This really doesn’t matter, but I’d like to go over the bullshit anyway. All those blurred out comments could say anything; we can’t read them. The one you have that isn’t blurred is from a channel, Son Le, who isn’t subscribed to you, and who’s channel hasn’t so much as “liked” a video in over 5 months3. I checked all the Son Le channels on youtube. This guy doesn’t exist.

6 other comments get shown clearly. I didn’t bother looking those channels up.

 

1:15-1:28: So they announce “React World, which is a first-of-its-kind program that allows people and companies to license all our popular shows online, so that anyone […] can create your own versions in a fully legal way, and be part of a new and exciting global community.”

A “global community” of only people who can understand English to watch this video. Why this global angle? It makes no sense and is completely unnecessary! But hey, marketing buzzwords, amiright?

The real issue here is the term “fully legal way”. Yes, if you signed up to this licensing program, it would be fully legal for you to produce React content, similar that of the Fine Brothers; that is technically true. However, it is currently unclear whether or not it would be “fully” (this is another nonsense buzzword) legal to produce that content without the Fine Brothers’ co-operation or consent. There has been no ruling to determine whether the Fine Brothers have copyright ownership over their React format. I believe, based on legal president, they don’t. But we’ll get into why that is, and why this is an issue, later.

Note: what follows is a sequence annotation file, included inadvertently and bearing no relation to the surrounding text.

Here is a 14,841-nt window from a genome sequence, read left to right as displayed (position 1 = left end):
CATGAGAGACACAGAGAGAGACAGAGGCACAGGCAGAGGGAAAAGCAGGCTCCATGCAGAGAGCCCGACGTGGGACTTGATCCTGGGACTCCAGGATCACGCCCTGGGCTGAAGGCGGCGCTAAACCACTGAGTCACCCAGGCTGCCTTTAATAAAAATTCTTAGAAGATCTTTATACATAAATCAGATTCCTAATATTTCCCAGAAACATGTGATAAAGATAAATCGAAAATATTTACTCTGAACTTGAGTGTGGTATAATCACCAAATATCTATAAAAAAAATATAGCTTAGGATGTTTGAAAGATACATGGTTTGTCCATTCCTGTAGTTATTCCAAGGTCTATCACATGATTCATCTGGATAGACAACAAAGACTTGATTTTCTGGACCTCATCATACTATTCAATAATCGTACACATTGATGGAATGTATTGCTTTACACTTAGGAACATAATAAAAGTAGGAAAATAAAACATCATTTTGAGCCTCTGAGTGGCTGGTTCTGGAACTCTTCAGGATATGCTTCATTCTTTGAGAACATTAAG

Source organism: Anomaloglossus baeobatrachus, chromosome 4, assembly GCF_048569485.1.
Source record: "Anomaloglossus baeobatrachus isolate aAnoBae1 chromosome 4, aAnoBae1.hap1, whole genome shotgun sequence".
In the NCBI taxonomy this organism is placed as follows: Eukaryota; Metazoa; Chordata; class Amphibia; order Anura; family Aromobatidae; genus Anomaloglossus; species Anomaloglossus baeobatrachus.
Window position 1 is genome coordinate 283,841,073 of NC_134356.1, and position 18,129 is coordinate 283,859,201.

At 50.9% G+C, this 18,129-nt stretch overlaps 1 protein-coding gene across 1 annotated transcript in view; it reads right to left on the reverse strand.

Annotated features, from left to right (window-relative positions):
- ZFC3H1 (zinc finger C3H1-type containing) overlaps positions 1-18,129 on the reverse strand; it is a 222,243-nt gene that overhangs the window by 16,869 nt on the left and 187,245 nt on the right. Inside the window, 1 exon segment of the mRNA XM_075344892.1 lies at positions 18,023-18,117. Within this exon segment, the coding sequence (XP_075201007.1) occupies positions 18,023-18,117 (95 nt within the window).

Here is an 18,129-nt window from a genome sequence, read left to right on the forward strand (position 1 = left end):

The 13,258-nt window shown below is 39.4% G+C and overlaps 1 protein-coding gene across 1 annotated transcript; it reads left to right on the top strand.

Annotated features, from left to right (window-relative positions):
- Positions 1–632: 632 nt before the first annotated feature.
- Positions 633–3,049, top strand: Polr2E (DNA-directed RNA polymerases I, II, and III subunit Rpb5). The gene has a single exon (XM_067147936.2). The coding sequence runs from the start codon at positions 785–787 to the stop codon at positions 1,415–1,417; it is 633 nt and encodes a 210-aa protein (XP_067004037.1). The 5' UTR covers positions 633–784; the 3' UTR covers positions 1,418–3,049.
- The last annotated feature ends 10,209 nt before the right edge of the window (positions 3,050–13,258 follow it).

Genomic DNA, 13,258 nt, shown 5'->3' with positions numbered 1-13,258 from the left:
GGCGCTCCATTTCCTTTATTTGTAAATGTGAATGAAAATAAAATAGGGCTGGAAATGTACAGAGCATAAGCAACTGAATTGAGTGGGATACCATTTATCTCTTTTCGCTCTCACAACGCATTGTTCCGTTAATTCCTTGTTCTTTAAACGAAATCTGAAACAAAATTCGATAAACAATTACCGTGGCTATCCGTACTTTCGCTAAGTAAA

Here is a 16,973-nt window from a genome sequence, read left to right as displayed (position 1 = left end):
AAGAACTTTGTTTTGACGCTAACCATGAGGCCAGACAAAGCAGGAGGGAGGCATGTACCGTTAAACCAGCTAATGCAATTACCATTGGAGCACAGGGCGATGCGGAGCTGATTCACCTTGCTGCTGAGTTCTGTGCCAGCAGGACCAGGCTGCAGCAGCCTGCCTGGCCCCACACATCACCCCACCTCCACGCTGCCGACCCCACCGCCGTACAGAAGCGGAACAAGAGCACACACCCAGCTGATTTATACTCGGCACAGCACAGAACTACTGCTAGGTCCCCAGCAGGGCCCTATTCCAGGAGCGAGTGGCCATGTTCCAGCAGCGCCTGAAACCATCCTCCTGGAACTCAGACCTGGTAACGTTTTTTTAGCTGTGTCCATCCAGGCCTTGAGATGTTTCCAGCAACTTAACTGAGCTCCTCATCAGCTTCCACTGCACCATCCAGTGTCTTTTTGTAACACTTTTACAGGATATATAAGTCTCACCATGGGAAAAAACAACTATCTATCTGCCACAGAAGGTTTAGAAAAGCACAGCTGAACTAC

1:28-1:35: “In entertainment industry terms, when you a version of a show based on someone else’s format, this is called licensing…”

Yes, when you create a version of an existing property. The example they are using is [Country]’s Got Talent. However, simply using same format doesn’t necessarily satisfy this. A show’s format may or may not by copyright protected, and when it is or isn’t is usually a question for courts to decide. Again, we’ll get into this later, but for now; if you create React content that is in clear association with the Fine Brothers then is must be licensed, but if you create independent React-like content it is currently uncertain whether you require a license or not.

The way the Fine Brothers present this, they are leading people to believe that it would be copyright violation to create React-like content. However, because the courts have not ruled on this, the Fine Brothers do not actually own their show format.

 

In the remainder of the video they just rattle off some meaningless crap about corporatization, digital media, and how they try to emulate traditional Hollywood. Really guys? Nobody praises Hollywood for their business practices.

They also tell their fans to help them stop other, non-licensed React content from being made. This gets to the biggest issue, but, again, that’s for later.

 

For now, some supplementary information from their FAQ2.

To license the React format from the Fine Brothers, you have to sign up with them, and have a youtube account. There is no upfront cost, instead the licensing fee is charged as a percentage of annual revenue made on React videos. They clarify two revenue streams, a) revenue through YouTube adsense (preroll and banner ads on YouTube), and b) revenue made through promotional brand deals. Because YouTubers have a great record with paid brand deals! (Shadows of Mordor)

If you agree to associate your channel with React World, you get to keep 80% of adsense revue, and 70% of brand deal revenue. If you produce licensed videos independently, you get 60% of adsense, and 50% of brand deals.

The fact that creators earn a greater share of adsense revenue is telling. It’s very hard to get accurate figures on the breakdown of revue streams for YouTube content producers, but it’s fairly widely known that adsense is very unstable, and hasn’t paid out well in over a year. Because of this, many YouTubers have turned to Patreon and brand deals to support themselves, and these have become their primary revue streams. So the higher adsense percentage isn’t actually significant, and is likely just there to cover up the lower brand deal split.